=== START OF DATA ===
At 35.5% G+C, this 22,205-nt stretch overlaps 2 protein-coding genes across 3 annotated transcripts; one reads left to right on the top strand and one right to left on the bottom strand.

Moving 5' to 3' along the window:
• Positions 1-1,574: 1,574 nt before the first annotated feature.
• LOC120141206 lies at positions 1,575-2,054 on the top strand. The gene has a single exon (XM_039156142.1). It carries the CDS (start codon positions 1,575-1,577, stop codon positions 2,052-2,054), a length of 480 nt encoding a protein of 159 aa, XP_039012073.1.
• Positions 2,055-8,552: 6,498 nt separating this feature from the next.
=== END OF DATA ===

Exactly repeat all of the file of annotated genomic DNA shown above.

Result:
At 35.5% G+C, this 22,205-nt stretch overlaps 2 protein-coding genes across 3 annotated transcripts; one reads left to right on the top strand and one right to left on the bottom strand.

Moving 5' to 3' along the window:
• Positions 1-1,574: 1,574 nt before the first annotated feature.
• LOC120141206 lies at positions 1,575-2,054 on the top strand. The gene has a single exon (XM_039156142.1). It carries the CDS (start codon positions 1,575-1,577, stop codon positions 2,052-2,054), a length of 480 nt encoding a protein of 159 aa, XP_039012073.1.
• Positions 2,055-8,552: 6,498 nt separating this feature from the next.